Last reviewed 29 May 2018

Gill Coult, an education consultant, highlights a worrying trend concerning the attempt to recruit appropriate teachers for certain positions from an ever-decreasing resource pool and once appointed, the increasing number of teachers who prematurely leave the profession.

Recruitment and retention of teachers is at crisis point. The Initial Teacher Training (ITT) Census revealed that the number of people applying for postgraduate teacher training for 2018/19 is down by 33% since last year. This in addition to the retention of teaching staff gives rise to concern about the future of our schools and colleges.

Based on the findings of a recent report by the Department for Education (DfE), the results of its 2017/18 census shows the current statistics regarding the recruitment of teaching staff and how this woefully compares to the DfE’s own estimate of how many new entrants were needed to ease the present situation.


The situation regarding recruitment is not the same across the different educational sectors.

In four out of the last five years, recruitment for primary teachers were either nearly met or exceeded. So despite the workload and other difficulties facing primary teachers, recruitment does not appear to be a problem. However, it is unclear how many agency staff have been engaged rather than qualified teachers looking for a permanent position.

The same cannot be said about secondary schools that have missed their targets by a long way. The Government has missed their recruitment targets for the last five years and in 2016/17 the number of graduates starting ITT actually fell.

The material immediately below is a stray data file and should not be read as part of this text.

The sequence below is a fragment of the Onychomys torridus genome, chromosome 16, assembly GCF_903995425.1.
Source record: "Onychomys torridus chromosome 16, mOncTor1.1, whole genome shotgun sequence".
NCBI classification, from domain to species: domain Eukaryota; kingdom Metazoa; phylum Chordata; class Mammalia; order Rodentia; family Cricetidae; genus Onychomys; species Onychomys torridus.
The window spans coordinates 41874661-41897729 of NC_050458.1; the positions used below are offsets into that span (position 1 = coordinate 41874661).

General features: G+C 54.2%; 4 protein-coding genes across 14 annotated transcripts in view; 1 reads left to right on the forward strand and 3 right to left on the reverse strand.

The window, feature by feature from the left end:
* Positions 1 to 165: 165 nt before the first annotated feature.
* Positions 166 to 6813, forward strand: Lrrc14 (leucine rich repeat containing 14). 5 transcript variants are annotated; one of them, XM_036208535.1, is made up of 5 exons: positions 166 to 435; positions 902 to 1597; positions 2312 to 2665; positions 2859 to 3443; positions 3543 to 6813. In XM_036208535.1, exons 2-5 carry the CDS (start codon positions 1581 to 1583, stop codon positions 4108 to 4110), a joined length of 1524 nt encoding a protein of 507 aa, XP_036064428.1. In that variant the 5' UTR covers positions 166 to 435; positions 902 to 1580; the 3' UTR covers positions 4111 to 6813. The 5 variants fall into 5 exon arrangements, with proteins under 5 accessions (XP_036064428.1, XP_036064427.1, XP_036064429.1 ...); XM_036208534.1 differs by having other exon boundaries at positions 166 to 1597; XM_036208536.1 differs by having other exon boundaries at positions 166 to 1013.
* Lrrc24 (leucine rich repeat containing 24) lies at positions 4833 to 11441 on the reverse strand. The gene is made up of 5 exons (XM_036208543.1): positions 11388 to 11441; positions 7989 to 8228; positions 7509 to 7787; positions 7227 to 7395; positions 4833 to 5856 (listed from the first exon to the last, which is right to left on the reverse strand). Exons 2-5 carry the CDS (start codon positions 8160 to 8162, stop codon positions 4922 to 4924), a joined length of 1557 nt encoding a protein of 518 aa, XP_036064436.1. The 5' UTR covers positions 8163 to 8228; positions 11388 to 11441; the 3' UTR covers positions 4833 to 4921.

Only 80% of the required numbers of secondary trainees were recruited. The total number of new secondary ITT entrants dropped by almost 500 from last year when in fact the DfE had estimated that an increase of 1000 trainees was necessary to fill positions.

Applications dropped from 54,125 in 2014 to 46,205 in 2017 despite an increased requirement due to the growth of pupils entering secondary education.

Although the target percentages in the table below range significantly, in almost all secondary subjects, the targets were not achieved. Only history and PE recruited in excess of their targets. Some subjects ranging from physics at 68% to design and technology at 33% missed their target by over 30%.

National Education Union

There are many factors that contribute to these statistics. They include supply and demand, confusion over routes into teaching, accountability and workload once in a teaching position.

With the number of secondary pupils expected to rise to 3.04 million by 2020, this is having a significant impact on the profession and the education of our young people.

Within the Further Education (FE) sector, similar issues are emerging. While FE in general has seen shrinkage due to funding and in some cases the unsatisfactory outcomes of some courses, many experienced lecturers and leaders have been lost as a result of cost cutting, which has left substantial gaps and caused the sector many problems. The FE sector traditionally employed staff with technical skills but more recently, with the introduction of compulsory maths and English at GCSE level, many staff are unable to deliver these subjects so it too has suffered from a skills shortage.

Teaching is no longer seen as a worthwhile profession for committed people and is not promoted as a viable, enjoyable career. There is no other profession in which every single person is legally bound to partake and this seems to have been forgotten along the way.